Chronic and debilitating pain

While we readily understand the benefit of pain, chronic pain and debilitating agony certainly are not gifts. Millions worldwide live with both physical and emotional pain, enduring indescribable misery at incalculable financial and relational cost. Physical pain often leads to emotional pain, sometimes with heartbreaking outcomes. Chris’s father lived in constant pain from a ruptured disc. He escaped into alcoholism and, at age 50, committed suicide. His physical pain produced emotional damage to his family. Leilani pointed out how exhausting constant pain can be, wearing patience thin and draining hope. Chris confessed that pain affected his ability to relate to God, to other people, and tempted him to think about suicide. Sandra said, “I often thought about what it would be like to shoot myself or drive my car off a bridge.”

We are blessed to live in a day and age when sophisticated diagnosis, treatment, and medications are available. But even with modern medicine, pain persists. What happens when it becomes a fact of life for you?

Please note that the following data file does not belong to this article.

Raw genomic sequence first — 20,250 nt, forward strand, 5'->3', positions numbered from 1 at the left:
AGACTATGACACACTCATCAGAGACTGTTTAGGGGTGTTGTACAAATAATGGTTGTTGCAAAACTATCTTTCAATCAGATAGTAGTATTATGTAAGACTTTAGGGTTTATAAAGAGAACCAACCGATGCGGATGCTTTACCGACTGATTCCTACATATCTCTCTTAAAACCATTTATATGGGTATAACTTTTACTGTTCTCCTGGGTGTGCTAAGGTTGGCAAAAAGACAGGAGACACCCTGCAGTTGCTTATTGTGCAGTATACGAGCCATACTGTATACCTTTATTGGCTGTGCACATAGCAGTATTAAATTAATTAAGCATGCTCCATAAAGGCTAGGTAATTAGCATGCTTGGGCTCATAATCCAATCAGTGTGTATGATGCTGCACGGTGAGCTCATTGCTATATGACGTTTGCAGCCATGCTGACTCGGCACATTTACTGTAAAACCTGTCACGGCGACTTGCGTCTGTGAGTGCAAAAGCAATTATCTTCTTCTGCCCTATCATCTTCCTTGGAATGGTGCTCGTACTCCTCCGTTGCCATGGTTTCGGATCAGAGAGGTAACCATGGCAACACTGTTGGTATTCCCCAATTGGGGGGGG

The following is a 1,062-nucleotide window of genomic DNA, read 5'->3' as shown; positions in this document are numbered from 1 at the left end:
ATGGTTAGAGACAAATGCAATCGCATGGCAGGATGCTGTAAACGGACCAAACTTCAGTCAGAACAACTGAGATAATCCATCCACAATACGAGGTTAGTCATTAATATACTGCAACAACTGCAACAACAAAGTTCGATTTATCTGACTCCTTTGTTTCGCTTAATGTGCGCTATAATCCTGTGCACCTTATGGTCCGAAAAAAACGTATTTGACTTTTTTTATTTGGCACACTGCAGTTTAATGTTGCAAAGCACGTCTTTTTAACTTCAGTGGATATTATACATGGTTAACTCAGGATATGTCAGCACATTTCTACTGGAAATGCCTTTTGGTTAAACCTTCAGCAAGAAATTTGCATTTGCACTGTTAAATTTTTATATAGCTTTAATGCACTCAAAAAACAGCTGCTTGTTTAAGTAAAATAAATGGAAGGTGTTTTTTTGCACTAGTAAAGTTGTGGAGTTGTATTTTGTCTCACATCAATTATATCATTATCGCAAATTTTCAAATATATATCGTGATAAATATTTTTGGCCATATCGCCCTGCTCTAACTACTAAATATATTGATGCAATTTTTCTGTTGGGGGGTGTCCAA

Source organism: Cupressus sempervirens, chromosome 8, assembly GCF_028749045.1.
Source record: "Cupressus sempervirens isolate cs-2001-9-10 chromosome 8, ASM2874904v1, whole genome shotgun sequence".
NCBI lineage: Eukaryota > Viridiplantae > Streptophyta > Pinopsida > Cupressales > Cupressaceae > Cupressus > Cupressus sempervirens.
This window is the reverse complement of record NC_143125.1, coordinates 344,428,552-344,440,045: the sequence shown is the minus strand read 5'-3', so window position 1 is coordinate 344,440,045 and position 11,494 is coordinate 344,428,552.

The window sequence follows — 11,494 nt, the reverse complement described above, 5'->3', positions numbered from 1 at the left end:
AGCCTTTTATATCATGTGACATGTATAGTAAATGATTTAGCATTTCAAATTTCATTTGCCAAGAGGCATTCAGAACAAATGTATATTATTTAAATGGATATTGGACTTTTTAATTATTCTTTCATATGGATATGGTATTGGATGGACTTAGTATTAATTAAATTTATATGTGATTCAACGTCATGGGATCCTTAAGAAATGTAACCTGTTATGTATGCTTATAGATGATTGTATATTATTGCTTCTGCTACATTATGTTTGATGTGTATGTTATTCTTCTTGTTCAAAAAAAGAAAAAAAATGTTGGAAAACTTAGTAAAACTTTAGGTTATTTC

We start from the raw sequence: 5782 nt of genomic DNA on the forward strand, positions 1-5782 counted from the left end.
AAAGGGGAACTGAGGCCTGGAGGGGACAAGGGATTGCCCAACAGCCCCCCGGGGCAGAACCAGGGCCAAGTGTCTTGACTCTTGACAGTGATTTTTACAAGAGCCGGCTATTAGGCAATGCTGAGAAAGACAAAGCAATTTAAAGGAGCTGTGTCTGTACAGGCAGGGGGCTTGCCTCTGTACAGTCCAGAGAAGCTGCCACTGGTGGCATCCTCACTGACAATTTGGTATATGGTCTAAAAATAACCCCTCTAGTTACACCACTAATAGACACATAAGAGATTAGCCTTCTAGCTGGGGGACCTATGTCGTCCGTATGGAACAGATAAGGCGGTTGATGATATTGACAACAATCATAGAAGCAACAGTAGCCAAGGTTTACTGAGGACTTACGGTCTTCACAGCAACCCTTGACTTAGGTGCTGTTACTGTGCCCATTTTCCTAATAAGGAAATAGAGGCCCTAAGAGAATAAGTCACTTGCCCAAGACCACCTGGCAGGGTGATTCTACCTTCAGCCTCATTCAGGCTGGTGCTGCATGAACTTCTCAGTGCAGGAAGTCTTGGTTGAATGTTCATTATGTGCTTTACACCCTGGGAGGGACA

Surviving the Pain

How we deal with pain is highly personal. We have learned that a positive attitude is invaluable and a strong will to survive carries some people for a long time. Norman Cousins was given a few months to live in 1964. He had Ankylosing Spondylitis, a rare disease of the connective tissues. He was told that he had a 1 in 500 chance of survival. He responded by choosing to live around those who believed he could survive and did not have “the culture of defeat.” Most notably, he watched comedies for hours and claimed that laughter alleviated much of his pain. He died in 1990, twenty-six years after the diagnosis.[1]


It’s normal to respond to long-term pain with anger and frustration. Sandra wrote that, “The longer this journey continued, the more frustrated and angry I became with God. Why hasn’t he healed me? I had family and friends who were praying. I had been anointed and prayed for by my pastor. My dad was anointed for me at his church. Why wasn’t he helping the doctors figure out what was going on? I just wanted to get my life back.” Chris was frustrated by the burden that his pain created for his wife, although she never complained. Feeling trapped by pain also leads to depression or worse.